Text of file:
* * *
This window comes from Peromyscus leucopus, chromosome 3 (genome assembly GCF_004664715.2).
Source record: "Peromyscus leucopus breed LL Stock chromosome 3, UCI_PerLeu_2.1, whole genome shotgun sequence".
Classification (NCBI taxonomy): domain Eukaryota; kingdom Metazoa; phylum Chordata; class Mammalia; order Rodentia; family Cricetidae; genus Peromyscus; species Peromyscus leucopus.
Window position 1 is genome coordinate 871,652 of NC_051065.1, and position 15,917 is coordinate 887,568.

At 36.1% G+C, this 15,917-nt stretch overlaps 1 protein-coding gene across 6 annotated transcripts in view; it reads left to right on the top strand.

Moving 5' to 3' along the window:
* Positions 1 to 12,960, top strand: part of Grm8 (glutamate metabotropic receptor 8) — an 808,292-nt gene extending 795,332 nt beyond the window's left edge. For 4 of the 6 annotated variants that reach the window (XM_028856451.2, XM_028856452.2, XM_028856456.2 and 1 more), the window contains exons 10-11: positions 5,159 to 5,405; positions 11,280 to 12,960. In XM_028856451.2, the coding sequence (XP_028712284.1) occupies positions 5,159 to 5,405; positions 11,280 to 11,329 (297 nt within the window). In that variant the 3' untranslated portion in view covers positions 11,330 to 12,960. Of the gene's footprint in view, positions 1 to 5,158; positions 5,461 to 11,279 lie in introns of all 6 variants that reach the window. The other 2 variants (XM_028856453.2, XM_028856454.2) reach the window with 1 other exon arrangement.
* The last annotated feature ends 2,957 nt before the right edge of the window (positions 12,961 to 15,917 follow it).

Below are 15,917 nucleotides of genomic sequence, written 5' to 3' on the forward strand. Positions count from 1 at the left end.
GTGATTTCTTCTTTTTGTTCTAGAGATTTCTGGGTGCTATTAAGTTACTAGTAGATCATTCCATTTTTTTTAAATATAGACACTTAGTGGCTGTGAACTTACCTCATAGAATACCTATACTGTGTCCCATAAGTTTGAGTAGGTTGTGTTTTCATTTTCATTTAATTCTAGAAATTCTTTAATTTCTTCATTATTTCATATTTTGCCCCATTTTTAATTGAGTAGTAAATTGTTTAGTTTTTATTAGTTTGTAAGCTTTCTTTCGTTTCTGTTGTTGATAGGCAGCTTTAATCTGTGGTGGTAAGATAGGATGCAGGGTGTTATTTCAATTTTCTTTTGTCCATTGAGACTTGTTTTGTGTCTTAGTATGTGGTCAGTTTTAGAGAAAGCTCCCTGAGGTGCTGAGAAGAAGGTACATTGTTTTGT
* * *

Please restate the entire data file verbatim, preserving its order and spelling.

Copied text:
This window comes from Peromyscus leucopus, chromosome 3 (genome assembly GCF_004664715.2).
Source record: "Peromyscus leucopus breed LL Stock chromosome 3, UCI_PerLeu_2.1, whole genome shotgun sequence".
Classification (NCBI taxonomy): domain Eukaryota; kingdom Metazoa; phylum Chordata; class Mammalia; order Rodentia; family Cricetidae; genus Peromyscus; species Peromyscus leucopus.
Window position 1 is genome coordinate 871,652 of NC_051065.1, and position 15,917 is coordinate 887,568.

At 36.1% G+C, this 15,917-nt stretch overlaps 1 protein-coding gene across 6 annotated transcripts in view; it reads left to right on the top strand.

Moving 5' to 3' along the window:
* Positions 1 to 12,960, top strand: part of Grm8 (glutamate metabotropic receptor 8) — an 808,292-nt gene extending 795,332 nt beyond the window's left edge. For 4 of the 6 annotated variants that reach the window (XM_028856451.2, XM_028856452.2, XM_028856456.2 and 1 more), the window contains exons 10-11: positions 5,159 to 5,405; positions 11,280 to 12,960. In XM_028856451.2, the coding sequence (XP_028712284.1) occupies positions 5,159 to 5,405; positions 11,280 to 11,329 (297 nt within the window). In that variant the 3' untranslated portion in view covers positions 11,330 to 12,960. Of the gene's footprint in view, positions 1 to 5,158; positions 5,461 to 11,279 lie in introns of all 6 variants that reach the window. The other 2 variants (XM_028856453.2, XM_028856454.2) reach the window with 1 other exon arrangement.
* The last annotated feature ends 2,957 nt before the right edge of the window (positions 12,961 to 15,917 follow it).

Below are 15,917 nucleotides of genomic sequence, written 5' to 3' on the forward strand. Positions count from 1 at the left end.
GTGATTTCTTCTTTTTGTTCTAGAGATTTCTGGGTGCTATTAAGTTACTAGTAGATCATTCCATTTTTTTTAAATATAGACACTTAGTGGCTGTGAACTTACCTCATAGAATACCTATACTGTGTCCCATAAGTTTGAGTAGGTTGTGTTTTCATTTTCATTTAATTCTAGAAATTCTTTAATTTCTTCATTATTTCATATTTTGCCCCATTTTTAATTGAGTAGTAAATTGTTTAGTTTTTATTAGTTTGTAAGCTTTCTTTCGTTTCTGTTGTTGATAGGCAGCTTTAATCTGTGGTGGTAAGATAGGATGCAGGGTGTTATTTCAATTTTCTTTTGTCCATTGAGACTTGTTTTGTGTCTTAGTATGTGGTCAGTTTTAGAGAAAGCTCCCTGAGGTGCTGAGAAGAAGGTACATTGTTTTGT